by Jerome Kehrli
Posted on Friday Jun 11, 2021 at 10:25AM in Agile
In my current company, we embrace agility down the line, from the Product Management Processes and approaches down to the Software Development culture.
However, from the early days and due to the nature of our activities, we understood that we had two quite opposed objectives: on one side the need to be very flexible and change quickly priorities as we refine our understanding of our market and on the other side, the need to respect commitment taken with our customers regarding functional gaps delivery due dates.
In terms of road-mapping and forecasting, these two challenges are really entirely opposed:
- Strong delivery due dates on project gaps with hard commitment on planning. Our sales processes and customer delivery projects are all but Agile. We know when in the future we will start any given delivery project and we know precisely when the production rollout is scheduled, sometimes up to 12 months in advance. We have most of the tine a small set of Project Gaps required for these projects. Since we need to provide the delivery team with these functional gaps a few weeks prior to the production rollout, it turns out that we have actually strong delivery due dates for them, sometimes 12 months in advance.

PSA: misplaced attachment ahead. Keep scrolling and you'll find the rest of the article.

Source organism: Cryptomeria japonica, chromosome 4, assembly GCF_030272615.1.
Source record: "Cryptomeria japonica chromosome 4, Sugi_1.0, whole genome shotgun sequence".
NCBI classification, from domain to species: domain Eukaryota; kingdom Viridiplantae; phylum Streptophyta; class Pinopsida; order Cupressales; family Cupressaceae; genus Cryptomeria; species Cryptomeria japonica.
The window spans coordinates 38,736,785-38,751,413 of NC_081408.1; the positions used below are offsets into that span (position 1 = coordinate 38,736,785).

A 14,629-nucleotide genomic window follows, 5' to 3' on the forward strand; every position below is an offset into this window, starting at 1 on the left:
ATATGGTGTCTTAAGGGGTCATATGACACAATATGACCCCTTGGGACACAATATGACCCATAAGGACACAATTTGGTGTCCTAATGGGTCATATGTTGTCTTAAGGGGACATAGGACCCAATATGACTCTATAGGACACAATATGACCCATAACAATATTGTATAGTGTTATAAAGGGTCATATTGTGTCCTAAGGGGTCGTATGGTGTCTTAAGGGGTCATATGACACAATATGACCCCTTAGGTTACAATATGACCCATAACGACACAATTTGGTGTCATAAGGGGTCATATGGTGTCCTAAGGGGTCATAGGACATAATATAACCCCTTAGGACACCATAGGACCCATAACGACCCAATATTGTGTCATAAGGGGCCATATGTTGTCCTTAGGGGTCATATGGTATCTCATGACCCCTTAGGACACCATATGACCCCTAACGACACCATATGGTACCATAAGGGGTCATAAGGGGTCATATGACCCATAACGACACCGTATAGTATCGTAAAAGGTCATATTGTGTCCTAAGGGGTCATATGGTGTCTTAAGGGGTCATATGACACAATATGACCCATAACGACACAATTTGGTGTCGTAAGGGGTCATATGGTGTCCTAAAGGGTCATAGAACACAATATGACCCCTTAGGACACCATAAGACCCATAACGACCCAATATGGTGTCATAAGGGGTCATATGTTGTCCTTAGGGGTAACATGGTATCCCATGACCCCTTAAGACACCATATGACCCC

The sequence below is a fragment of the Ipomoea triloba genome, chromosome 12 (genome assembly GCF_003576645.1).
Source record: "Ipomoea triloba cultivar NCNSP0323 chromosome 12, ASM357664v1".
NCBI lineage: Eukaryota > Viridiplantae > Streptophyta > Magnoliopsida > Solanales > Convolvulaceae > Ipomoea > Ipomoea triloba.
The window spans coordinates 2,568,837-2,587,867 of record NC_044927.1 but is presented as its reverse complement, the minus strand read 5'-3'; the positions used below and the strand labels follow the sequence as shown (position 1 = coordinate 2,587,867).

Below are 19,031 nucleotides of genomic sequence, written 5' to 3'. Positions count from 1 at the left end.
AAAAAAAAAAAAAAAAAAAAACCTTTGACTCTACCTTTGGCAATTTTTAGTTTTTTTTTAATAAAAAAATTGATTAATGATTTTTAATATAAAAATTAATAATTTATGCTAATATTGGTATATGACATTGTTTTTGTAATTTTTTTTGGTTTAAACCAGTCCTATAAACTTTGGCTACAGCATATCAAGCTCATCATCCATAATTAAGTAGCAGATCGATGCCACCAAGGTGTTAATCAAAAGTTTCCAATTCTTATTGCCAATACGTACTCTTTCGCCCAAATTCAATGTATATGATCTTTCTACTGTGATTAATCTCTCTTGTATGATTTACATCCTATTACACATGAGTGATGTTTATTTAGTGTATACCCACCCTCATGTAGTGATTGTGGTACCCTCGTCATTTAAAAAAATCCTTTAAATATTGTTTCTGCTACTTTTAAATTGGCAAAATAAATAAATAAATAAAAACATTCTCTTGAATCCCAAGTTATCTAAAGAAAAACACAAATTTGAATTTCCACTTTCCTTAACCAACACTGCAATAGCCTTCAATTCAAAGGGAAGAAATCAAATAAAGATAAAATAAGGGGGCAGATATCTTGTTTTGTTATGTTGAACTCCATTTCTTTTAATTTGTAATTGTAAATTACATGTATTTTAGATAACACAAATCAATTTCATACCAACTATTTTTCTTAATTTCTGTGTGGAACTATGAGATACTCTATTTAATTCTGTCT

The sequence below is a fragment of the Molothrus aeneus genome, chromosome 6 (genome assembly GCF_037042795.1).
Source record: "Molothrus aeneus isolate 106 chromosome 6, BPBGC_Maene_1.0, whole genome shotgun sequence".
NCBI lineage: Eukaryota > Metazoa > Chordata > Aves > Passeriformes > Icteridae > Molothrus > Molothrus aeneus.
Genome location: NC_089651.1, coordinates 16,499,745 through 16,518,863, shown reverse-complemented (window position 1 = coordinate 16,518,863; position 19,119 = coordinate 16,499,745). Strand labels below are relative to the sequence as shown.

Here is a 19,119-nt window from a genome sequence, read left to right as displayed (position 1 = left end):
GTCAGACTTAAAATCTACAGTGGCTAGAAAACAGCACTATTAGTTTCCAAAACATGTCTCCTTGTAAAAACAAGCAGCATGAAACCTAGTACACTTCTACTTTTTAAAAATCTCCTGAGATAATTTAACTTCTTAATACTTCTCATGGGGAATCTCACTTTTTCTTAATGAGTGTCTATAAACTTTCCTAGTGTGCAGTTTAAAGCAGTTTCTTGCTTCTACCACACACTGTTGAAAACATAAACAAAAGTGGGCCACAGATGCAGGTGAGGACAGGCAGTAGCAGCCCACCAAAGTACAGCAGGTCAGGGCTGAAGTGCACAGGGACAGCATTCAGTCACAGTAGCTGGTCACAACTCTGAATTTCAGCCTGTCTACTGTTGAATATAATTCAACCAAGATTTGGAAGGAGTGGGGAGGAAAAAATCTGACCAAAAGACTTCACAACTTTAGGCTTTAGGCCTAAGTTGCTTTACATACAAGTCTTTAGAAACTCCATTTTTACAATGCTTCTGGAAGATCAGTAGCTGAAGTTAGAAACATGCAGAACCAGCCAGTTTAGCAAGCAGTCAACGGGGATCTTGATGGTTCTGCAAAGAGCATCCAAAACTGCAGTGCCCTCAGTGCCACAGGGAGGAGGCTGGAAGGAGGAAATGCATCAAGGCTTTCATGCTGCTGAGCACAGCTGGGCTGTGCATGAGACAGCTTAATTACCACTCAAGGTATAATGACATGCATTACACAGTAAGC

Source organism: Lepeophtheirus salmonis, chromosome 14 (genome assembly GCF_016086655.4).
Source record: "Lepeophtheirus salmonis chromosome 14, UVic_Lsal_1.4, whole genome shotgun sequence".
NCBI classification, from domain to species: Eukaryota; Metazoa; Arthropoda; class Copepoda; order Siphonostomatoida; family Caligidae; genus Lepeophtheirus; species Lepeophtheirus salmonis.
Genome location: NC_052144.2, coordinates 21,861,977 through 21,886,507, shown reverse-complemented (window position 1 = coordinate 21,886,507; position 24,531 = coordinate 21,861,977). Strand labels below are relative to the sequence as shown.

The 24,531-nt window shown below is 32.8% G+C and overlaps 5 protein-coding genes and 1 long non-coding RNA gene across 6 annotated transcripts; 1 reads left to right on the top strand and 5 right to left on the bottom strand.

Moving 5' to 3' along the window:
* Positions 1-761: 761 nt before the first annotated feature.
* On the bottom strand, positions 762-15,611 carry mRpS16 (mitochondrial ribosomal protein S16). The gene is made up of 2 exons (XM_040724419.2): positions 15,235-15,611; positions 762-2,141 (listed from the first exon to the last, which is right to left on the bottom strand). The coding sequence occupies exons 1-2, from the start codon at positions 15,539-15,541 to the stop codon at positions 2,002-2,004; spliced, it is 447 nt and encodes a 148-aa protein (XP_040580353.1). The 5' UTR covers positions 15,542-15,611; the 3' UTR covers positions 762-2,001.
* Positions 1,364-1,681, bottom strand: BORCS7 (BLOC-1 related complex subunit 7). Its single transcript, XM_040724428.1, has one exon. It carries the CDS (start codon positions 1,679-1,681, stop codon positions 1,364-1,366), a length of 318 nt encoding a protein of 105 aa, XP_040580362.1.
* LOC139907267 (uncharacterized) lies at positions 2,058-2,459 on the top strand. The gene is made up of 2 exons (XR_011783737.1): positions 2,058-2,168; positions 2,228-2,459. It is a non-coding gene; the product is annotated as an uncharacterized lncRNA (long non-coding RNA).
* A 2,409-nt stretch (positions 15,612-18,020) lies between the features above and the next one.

- Priorities changing all the time as our sales processes and market understanding progress. We are an agile company and mid-term and even sometimes short-term focus changes very frequently as we sign deals and refine our understanding of our market, not to mention that the market itself evolves very fast